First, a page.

Which is sort of odd, because the State I am in does not make me pay sales tax (or any other kind of tax) when I sell to the Federal Government. So why is this power company collecting tax on the sales to the Feds?

          The power company must be buying its power from somewhere else, rather than generating it itself.
          If that is the case, then they have to pay whatever taxes they would normally pay, just like I have to pay sales tax on the box I buy to ship stuff to the government.

          • by adamchou (993073) on Monday May 20, 2013 @07:39PM (#43777497)
            Which is exactly the point. They can't tax the federal government. So they decided to create a law that allows for a loophole that taxes the power company and the law also allows the power company to pass the additional costs on to the federal government

            "We don’t tax the federal government," Mayfield explained to a Utah Senate committee March 7. "So what this bill does is tax Rocky Mountain Power and then gives them the ability to pass that on as an increase in their energy bills. So we collect an equivalent of what would have been a tax on the federal government."

            • by Jah-Wren Ryel (80510) on Monday May 20, 2013 @09:20PM (#43777981)

              They can't tax the federal government. So they decided to create a law that allows for a loophole that taxes the power company and the law also allows the power company to pass the additional costs on to the federal government

              I am sooooo OK with this. Seems like just deserts for all the times the fed has collected taxes and then held those funds hostage in order to force the states to pass laws like speed limits.

              • I get your drift and have to laugh myself. It does seem like just deserts.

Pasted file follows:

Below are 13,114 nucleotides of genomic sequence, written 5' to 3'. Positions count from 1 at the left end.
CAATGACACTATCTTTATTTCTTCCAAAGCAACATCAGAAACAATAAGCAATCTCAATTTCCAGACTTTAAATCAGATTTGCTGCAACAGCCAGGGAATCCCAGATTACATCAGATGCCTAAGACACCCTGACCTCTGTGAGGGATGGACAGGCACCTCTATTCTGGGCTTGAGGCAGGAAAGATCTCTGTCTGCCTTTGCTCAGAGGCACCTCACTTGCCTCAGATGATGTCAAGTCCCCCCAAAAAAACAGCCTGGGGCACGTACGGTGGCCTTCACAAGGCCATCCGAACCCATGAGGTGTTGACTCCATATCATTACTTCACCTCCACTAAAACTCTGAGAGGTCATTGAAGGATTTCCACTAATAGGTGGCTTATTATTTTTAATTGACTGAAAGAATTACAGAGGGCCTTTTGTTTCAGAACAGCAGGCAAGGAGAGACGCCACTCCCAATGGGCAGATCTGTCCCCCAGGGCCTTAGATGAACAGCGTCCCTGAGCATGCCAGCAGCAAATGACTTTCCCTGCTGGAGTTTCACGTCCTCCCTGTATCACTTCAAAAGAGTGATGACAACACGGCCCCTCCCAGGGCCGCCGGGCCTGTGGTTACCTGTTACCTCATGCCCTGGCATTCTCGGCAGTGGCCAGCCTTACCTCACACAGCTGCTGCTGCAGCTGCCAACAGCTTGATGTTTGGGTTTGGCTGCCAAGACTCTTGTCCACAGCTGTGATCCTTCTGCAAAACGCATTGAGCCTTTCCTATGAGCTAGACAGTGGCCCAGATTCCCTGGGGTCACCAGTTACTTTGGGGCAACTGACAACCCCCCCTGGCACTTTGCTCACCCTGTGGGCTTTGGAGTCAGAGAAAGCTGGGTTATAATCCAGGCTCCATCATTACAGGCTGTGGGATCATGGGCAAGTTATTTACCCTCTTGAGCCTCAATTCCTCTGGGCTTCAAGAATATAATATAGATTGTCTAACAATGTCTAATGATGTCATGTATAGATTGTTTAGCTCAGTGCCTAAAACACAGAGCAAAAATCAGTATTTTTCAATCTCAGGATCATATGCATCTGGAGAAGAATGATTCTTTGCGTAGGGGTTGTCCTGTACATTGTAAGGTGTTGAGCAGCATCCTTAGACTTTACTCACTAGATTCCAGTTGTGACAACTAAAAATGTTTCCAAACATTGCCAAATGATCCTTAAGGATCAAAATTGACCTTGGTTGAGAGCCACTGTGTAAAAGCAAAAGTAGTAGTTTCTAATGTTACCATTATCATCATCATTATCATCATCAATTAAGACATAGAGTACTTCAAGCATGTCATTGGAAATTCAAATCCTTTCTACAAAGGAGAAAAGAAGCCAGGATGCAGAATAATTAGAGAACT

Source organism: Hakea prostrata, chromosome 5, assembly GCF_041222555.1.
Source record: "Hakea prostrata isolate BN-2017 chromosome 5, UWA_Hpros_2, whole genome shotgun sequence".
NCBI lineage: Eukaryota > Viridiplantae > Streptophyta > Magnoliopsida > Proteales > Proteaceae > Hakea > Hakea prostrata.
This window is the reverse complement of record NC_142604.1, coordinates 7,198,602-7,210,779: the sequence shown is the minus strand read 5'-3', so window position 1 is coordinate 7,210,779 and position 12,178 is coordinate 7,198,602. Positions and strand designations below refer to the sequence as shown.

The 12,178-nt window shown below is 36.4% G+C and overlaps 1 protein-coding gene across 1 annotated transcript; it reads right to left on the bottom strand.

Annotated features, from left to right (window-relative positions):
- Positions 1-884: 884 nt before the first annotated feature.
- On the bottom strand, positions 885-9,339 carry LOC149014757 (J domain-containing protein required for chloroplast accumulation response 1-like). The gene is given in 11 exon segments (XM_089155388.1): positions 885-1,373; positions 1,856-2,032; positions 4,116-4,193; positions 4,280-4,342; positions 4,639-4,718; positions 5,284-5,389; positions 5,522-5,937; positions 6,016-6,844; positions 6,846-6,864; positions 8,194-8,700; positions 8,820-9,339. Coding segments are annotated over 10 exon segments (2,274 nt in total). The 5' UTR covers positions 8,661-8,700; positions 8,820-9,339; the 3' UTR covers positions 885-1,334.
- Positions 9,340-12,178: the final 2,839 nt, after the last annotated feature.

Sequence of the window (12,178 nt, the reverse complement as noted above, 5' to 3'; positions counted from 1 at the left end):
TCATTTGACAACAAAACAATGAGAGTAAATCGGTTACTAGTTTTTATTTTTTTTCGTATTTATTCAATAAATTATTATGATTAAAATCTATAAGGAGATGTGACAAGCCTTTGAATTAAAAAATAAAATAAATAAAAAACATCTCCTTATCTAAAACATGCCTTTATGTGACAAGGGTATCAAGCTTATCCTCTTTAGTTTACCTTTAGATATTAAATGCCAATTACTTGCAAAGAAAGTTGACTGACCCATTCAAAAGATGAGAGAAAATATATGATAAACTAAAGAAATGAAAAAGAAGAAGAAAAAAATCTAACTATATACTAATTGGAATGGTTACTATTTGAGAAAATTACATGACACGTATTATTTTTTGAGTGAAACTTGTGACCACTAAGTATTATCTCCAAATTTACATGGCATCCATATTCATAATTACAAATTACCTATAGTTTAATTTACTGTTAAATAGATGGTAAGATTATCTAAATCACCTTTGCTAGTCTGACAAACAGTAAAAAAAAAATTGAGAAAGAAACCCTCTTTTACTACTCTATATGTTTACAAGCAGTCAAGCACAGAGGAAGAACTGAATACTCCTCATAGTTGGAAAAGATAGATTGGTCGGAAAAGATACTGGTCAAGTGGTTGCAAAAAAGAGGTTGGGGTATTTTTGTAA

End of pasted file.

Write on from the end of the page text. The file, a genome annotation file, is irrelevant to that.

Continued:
At the same time, one might ask why the Federal Government thinks itself immune to all charges and believes that it has final authority over all in these situations? And if that were true, do the states also have final authority over counties and the people in monetary and legal matters as well? In the end, doesn't that kind of thinking make the people lowest on the totem pole and little more than slaves who serve the will and t

            • Which is exactly the point. They can't tax the federal government. So they decided to create a law that allows for a loophole that taxes the power company and the law also allows the power company to pass the additional costs on to the federal government.

              Well, you've got to hand it to the Mormons; they're clever in their business dealings. Frankly I'm surprised that the NSA guys didn't see this one coming.

              • by drkim (1559875)

                Frankly I'm surprised that the NSA guys didn't see this one coming.

                The NSA only reads e-mails you DON'T send to them.

            • by tgd (2822)

              Which is exactly the point. They can't tax the federal government. So they decided to create a law that allows for a loophole that taxes the power company and the law also allows the power company to pass the additional costs on to the federal government